ICMP payload: 1384 bytes

ICMP header: 8 bytes

IP header: 20 bytes

Subtotal: 1412 bytes

This leaves 88 bytes as the IPSEC header. I should be able to set the MTU size on the controller to 1412 and the access points should resume functioning normally.

I did in fact set the MTU to 1400 – I like nice, round numbers – and sure enough both access points resumed proper communication with the controller.

What I Learned Today

Sometimes the simple tools are easy to overlook. Using a standard Windows command prompt and ping using the -f  flag is a quick and easy way to diagnose MTU and fragmentation issues across a VPN tunnel.

* It appears from the support documentation for this particular wireless vendor that the MTU size should be 1450 by default which should take into account at least some overhead and explains why these access points were working fine until now. The firmware update seems to have changed this to 1500.

The Problem With “Free”.

It’s rare to have a day go by during which I don’t hear or read about some product that a vendor is now ‘giving away’ or moving to a ‘freemium’ model. In some of the more contentious verticals in the IT industry this seems to be a key tactic for winning new customers and providing value-add for existing ones.

I’m not in marketing or sales, so I can only assume here that the premise behind these gratuitous offerings is to have new, potential customers try the product, fall in love with it, and want to then add more of that company’s products to their infrastructure. There is also a tiny voice in my head that suggests perhaps these organizations might also want their ‘free’ product to become so critical to your operation, that should they decide to charge a fee or licensing for said product at some point in the future, that you’d be forced to pay because it has become something you simply couldn’t live without.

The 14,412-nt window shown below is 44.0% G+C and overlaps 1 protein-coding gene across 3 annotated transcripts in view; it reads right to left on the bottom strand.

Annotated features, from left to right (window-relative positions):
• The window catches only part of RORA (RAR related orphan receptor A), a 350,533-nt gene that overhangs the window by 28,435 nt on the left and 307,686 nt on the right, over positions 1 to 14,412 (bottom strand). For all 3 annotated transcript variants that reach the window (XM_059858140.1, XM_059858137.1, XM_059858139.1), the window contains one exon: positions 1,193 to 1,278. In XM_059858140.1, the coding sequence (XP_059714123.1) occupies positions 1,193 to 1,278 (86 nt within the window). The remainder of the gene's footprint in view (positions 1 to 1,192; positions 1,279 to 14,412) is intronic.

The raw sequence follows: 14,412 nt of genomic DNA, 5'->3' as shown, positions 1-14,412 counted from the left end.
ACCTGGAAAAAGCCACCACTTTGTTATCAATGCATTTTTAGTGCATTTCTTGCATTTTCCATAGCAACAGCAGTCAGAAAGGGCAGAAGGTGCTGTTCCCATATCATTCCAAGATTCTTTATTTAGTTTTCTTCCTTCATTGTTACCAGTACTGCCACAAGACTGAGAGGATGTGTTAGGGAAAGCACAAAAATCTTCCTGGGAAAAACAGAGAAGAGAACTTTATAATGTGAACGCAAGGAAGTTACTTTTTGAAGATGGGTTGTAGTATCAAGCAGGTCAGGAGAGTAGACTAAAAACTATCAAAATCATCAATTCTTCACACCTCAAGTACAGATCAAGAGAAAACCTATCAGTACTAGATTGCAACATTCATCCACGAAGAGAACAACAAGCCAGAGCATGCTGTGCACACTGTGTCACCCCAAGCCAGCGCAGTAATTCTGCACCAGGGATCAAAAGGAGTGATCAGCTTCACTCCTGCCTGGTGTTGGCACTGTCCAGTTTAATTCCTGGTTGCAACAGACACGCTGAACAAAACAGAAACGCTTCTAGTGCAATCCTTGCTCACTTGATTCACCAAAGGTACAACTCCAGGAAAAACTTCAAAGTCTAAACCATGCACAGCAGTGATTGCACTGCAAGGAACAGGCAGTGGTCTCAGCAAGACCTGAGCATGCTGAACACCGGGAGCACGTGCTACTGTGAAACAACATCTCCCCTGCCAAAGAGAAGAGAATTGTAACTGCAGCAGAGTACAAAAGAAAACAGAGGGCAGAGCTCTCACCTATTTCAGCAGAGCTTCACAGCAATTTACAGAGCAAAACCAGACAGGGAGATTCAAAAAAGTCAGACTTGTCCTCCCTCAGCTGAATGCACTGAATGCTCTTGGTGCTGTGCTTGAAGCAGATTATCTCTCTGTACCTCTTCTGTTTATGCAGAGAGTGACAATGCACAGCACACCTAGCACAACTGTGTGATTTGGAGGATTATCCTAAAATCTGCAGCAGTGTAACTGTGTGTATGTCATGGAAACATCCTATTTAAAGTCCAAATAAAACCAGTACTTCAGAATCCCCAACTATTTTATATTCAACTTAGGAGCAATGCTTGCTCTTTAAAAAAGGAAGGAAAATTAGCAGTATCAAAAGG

Ultimately the short or long-term goal of offering these products doesn’t really matter. What matters is there is a very big problem with these free products:

They’re free.

They don’t generate revenue, at least directly, for the vendor providing them. This means they are, in all aspects, simply a cost center…a money sink. An expense that perhaps proves the old saying that “you have to spend money to make money”. But the real issue here for you or I as a potential user, or implementer of these products, is that it is very difficult to get any support.

Hello, Bonjour

This particular rant blog post is centered around one such product that everybody seems to be racing to give away. If you, like me, work in an environment that is moving to support the BYOD craze and have anything other than one large, flat network, then Apple’s Bonjour is probably driving you nuts and causing you to sprout gray hair, if you have any left.

Because this particular protocol and all of it’s relatives (mDNS, Zeroconf) can’t communicate across layer 3 boundaries (they have a TTL of 1) when someone on your BYOD wifi wants to talk to the Apple TV on your corporate wifi, you need something to broker that connection.  Enter the Bonjour Gateway (BG).

Aerohive was first to announce and make available their BG product in early 2012. It is built into their HiveOS on any Aerohive access point, or as a virtual machine that will run on VMware. It’s free up to 2 instances of the virtual appliance. I don’t know what the cost might be for anyone wishing to use more than 2, but I would imagine this is an opportunity to sell actual Aerohive hardware to a potential customer.

Cisco has included it as part of their Wireless Lan Controller (WLC) software beginning with version 7.4.  This isn’t free, per se, but is obviously a valuable addition for any existing customer.

Ruckus announced in January 2013 their SmartWay™ technology as “beyond bonjour bridging”, and would be available Q2. Again, this is only free in the sense that existing customers would not have to pay for the software upgrade to their existing controllers.

A quick Google search at some other vendor offerings show that pretty much everyone in the wireless space is offering support for Bonjour in some way.

I may be wrong about this but it seems to me that providing a solution for this issue in enterprise networks is/was a priority for each of these vendors. Why then has my experience with getting one of these platforms working been such a disaster?

Aerohive

If you don’t already follow Andrew von Nagy on Twitter (@revolutionwifi), you should. He is a true wifi evangelist and an excellent resource for keeping up-to-date on all things 802.11. His twitter feed was very active with the announcement of the release of Aerohive’s BG.

Working in a K-12 education environment we had already identified this as a need. Staff and students wanted to take advantage of AirPrint and AirPlay and we had to find a solution. I quickly signed up for my free Aerohive BG and HiveManager account.  Installation was easy as it comes in the form of an OVA. It’s pretty much ‘drop it into VMware’ and you are ready to go.